Reciprocating Compressors – Foundation Design

Satisafactory compressor installations many times depend on how well the foundation or support structure was designed. An inadequate foundation design can result in equipment damage due to excessive vibration. The money saved by cutting corners on foundation design effort may be spent many times in costs associated with high maintenance and lost production.

Due to the basic design of the compressor, its rotating and reciprocating masses produce inertia forces and moments tha cannot be completely eliminated and must be absorbed by the foundation. The manufacturer has the ability to rninimize the magnitude of these forces and moments by adding counterweights to the crossheads but cannot totally eliminate them.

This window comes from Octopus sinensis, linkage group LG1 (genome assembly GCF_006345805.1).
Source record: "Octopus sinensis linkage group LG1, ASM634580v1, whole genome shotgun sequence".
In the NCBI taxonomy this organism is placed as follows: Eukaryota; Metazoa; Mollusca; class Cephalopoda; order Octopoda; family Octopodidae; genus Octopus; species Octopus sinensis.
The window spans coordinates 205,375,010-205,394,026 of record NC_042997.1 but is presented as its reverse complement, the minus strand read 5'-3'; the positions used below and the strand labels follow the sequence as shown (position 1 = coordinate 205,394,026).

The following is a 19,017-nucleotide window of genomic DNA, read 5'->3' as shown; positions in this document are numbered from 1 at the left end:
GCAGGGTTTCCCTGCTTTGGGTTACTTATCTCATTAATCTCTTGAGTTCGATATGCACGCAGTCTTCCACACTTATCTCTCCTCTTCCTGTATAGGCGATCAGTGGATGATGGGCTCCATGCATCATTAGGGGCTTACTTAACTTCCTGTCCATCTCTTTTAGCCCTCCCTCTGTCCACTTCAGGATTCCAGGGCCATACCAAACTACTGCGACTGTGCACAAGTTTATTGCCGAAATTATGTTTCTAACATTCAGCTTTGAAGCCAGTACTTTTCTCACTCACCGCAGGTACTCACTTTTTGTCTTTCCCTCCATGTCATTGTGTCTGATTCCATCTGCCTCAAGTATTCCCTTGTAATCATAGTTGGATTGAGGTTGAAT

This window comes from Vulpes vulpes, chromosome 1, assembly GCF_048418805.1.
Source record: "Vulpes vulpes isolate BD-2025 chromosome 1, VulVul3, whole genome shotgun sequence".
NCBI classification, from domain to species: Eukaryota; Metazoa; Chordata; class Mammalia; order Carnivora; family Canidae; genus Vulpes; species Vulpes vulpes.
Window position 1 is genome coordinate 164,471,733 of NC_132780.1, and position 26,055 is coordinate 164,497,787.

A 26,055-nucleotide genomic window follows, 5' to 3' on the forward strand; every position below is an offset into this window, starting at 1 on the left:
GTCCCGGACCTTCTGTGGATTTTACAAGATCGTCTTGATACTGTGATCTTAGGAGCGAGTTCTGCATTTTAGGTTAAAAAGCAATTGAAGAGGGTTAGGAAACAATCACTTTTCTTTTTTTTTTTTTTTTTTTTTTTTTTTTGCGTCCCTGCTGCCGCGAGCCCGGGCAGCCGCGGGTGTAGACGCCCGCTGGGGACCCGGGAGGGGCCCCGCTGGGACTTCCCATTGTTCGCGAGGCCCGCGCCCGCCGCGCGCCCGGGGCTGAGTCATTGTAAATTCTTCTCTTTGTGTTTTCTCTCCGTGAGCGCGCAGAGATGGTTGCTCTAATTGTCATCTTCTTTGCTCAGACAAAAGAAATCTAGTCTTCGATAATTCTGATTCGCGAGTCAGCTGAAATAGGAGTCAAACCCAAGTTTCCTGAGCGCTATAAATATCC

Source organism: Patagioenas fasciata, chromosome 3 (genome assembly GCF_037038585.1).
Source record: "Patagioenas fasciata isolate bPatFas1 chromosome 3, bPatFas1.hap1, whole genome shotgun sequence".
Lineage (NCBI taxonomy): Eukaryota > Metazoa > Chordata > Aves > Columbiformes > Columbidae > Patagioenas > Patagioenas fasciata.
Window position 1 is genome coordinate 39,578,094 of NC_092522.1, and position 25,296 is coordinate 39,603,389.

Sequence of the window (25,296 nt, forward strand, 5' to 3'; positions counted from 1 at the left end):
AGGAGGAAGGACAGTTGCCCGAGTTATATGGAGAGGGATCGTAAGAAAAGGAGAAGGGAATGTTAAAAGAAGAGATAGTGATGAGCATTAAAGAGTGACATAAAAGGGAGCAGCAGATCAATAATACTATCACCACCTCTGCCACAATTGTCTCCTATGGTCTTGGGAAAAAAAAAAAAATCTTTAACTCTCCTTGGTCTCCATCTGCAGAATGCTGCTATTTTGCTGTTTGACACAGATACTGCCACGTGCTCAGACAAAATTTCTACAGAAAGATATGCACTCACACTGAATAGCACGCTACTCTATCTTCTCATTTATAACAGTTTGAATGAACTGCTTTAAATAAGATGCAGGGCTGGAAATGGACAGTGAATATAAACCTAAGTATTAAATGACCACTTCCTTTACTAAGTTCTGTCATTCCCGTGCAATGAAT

In addition to the unbalanced forces and moments, the foundation must absorb the moments produced by the gas torque. This is the torque created by the gas pressure forces as the compressor goes through a revolution. The compressor manufacturer must provide the magnitude of the resulting forces and moments and the gas torques.

Typically foundation design engineers have only used the compressor unbalanced forces and moments in their design calculations. Recent experience has found that the moments created by the gas torque can have a significant impact on foundation design. Detailed information and good design practices for compressor support structures and foundations may be found in Design of Structures and Foundations for Vibrating Machines by Suresh Arya, Michael O’Neill, and George Pincus.

For complex offshore structures or where foundations may be critical, finite-element analysis computer programs with dynamic simulation capability can be used to evaluate foundation natural frequency and the forced vibration response.

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